The key to restarting and continuing operations on a national scale is to balance increasing trade with strict precautions. We don’t want flare-ups in productive areas. Infections in a business means that a workplace is shut down for a day or even a week. Consequently, if there is contact tracing, anybody that has been in contact will be quarantined which will further disrupt productivity.
If the country rushes into lower levels with the uncontrolled movement of people, we run a serious risk of disrupting our supply chains which will result in empty shops. Therefore the two need to be balanced. People’s livelihoods must be restored, but not at the risk of higher lockdown levels.
Considering this, I welcome SMEs being allowed to trade under strict conditions, rather than regulation on whether they are allowed to trade or not. Hopefully, we will soon see the end of petty restrictions and draconian lockdown rules so that small businesses can begin to trade again.
The president has also touched on support for small businesses and the disbursement of the R200bn allocated as loan guarantees. According to a recent survey conducted by the SA SME Finance Association and assimilated by Heavy Chef, only 47% of SMEs have applied for any form of relief, while the rest believe they are not eligible. Of those that did apply, only 32% received funding. This means a mere 15% of the SME community has had any relief.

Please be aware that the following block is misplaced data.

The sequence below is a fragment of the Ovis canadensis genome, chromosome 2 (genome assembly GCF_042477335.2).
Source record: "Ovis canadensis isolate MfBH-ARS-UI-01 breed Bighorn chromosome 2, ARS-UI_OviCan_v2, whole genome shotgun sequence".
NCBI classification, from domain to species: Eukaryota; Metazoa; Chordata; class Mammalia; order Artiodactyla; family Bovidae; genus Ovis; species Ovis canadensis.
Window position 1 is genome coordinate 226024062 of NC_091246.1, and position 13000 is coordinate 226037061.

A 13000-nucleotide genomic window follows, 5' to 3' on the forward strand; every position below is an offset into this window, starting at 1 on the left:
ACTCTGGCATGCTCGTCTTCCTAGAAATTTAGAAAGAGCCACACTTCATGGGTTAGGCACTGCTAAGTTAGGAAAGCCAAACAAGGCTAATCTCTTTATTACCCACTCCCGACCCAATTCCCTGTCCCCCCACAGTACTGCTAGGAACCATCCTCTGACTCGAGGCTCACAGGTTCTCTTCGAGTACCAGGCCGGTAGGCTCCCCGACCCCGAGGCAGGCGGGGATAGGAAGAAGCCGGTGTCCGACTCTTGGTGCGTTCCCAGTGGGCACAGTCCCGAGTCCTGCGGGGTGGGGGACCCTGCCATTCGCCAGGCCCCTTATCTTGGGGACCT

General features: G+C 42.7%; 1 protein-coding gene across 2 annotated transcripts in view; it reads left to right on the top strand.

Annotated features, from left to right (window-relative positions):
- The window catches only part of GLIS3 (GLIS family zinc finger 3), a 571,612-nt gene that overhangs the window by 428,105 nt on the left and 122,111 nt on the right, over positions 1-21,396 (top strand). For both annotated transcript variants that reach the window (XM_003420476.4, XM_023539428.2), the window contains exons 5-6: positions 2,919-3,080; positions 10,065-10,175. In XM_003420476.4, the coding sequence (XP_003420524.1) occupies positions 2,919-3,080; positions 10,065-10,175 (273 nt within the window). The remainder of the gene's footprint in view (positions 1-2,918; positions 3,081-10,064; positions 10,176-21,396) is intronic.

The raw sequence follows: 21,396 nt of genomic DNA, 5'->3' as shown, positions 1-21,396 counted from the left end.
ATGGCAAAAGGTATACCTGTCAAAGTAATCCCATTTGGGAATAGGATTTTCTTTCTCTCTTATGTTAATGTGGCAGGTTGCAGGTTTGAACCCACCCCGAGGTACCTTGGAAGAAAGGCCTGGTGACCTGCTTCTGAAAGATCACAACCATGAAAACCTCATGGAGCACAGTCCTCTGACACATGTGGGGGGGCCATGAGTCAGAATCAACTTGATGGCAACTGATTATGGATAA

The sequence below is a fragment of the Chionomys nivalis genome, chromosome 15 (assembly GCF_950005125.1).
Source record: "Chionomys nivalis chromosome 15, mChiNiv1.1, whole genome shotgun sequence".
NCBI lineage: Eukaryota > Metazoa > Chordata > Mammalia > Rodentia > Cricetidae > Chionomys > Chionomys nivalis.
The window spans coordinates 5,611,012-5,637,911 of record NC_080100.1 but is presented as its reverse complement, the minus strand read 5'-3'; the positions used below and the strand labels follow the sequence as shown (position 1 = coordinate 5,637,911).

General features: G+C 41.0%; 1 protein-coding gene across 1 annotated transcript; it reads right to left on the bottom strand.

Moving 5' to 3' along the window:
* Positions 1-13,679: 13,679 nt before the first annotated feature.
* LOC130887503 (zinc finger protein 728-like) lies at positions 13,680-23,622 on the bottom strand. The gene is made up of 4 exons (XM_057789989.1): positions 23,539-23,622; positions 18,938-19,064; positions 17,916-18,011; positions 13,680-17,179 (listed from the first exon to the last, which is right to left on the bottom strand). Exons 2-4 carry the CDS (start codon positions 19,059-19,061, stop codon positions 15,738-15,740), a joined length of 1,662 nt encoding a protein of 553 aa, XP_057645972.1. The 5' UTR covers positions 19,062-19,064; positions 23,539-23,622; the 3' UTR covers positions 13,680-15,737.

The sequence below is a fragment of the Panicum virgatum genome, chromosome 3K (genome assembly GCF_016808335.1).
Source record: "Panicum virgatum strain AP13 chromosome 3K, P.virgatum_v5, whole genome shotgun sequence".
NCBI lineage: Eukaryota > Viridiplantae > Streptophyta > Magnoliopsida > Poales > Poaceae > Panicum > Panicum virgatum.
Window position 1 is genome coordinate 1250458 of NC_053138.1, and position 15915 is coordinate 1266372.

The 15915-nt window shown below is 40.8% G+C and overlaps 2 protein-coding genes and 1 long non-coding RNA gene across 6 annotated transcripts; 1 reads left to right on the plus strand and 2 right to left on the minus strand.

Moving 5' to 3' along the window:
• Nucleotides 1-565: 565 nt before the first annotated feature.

It is clear that the SME sector has suffered greatly under the lockdown and, along with the subsequent restrictions, is not getting the support from banks or the funds it needs.
The survey also revealed that 75% of business owners say they will not have the resources to reopen if the lockdown as it stands goes beyond the end of June. This means that in six weeks more than 1-million business owners and staff will lose their jobs, leaving their 5-million dependents destitute. This is worsened by the fact that many of them cannot claim from the Unemployment Insurance Fund (UIF), as employees are often casual or not registered with the fund even though they pay UIF levies in PAYE.